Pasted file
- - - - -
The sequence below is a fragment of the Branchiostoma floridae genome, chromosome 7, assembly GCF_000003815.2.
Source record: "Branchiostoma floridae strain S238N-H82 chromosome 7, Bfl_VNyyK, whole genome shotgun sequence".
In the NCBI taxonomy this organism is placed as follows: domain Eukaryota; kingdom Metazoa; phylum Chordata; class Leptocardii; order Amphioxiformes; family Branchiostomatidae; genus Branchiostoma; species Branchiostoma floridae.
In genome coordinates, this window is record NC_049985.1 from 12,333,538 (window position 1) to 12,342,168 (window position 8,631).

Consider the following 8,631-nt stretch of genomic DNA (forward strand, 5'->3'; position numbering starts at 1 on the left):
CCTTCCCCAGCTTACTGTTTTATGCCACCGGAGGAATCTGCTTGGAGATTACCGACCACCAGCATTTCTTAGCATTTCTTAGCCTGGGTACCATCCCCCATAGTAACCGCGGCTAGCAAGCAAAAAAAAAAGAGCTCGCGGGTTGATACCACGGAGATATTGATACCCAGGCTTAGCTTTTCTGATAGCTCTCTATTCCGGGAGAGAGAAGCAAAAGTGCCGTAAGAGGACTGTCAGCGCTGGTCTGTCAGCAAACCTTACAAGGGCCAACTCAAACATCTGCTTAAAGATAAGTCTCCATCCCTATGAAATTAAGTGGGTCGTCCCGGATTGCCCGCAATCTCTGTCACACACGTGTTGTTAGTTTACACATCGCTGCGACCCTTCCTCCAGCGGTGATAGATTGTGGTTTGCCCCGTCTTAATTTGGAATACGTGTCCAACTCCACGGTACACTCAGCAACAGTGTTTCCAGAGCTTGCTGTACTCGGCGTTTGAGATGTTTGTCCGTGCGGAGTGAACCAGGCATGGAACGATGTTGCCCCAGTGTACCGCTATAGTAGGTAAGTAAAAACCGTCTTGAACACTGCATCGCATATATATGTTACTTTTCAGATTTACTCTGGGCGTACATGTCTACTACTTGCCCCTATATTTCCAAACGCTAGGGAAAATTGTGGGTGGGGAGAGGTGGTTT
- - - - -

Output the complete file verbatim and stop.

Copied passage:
The sequence below is a fragment of the Branchiostoma floridae genome, chromosome 7, assembly GCF_000003815.2.
Source record: "Branchiostoma floridae strain S238N-H82 chromosome 7, Bfl_VNyyK, whole genome shotgun sequence".
In the NCBI taxonomy this organism is placed as follows: domain Eukaryota; kingdom Metazoa; phylum Chordata; class Leptocardii; order Amphioxiformes; family Branchiostomatidae; genus Branchiostoma; species Branchiostoma floridae.
In genome coordinates, this window is record NC_049985.1 from 12,333,538 (window position 1) to 12,342,168 (window position 8,631).

Consider the following 8,631-nt stretch of genomic DNA (forward strand, 5'->3'; position numbering starts at 1 on the left):
CCTTCCCCAGCTTACTGTTTTATGCCACCGGAGGAATCTGCTTGGAGATTACCGACCACCAGCATTTCTTAGCATTTCTTAGCCTGGGTACCATCCCCCATAGTAACCGCGGCTAGCAAGCAAAAAAAAAAGAGCTCGCGGGTTGATACCACGGAGATATTGATACCCAGGCTTAGCTTTTCTGATAGCTCTCTATTCCGGGAGAGAGAAGCAAAAGTGCCGTAAGAGGACTGTCAGCGCTGGTCTGTCAGCAAACCTTACAAGGGCCAACTCAAACATCTGCTTAAAGATAAGTCTCCATCCCTATGAAATTAAGTGGGTCGTCCCGGATTGCCCGCAATCTCTGTCACACACGTGTTGTTAGTTTACACATCGCTGCGACCCTTCCTCCAGCGGTGATAGATTGTGGTTTGCCCCGTCTTAATTTGGAATACGTGTCCAACTCCACGGTACACTCAGCAACAGTGTTTCCAGAGCTTGCTGTACTCGGCGTTTGAGATGTTTGTCCGTGCGGAGTGAACCAGGCATGGAACGATGTTGCCCCAGTGTACCGCTATAGTAGGTAAGTAAAAACCGTCTTGAACACTGCATCGCATATATATGTTACTTTTCAGATTTACTCTGGGCGTACATGTCTACTACTTGCCCCTATATTTCCAAACGCTAGGGAAAATTGTGGGTGGGGAGAGGTGGTTT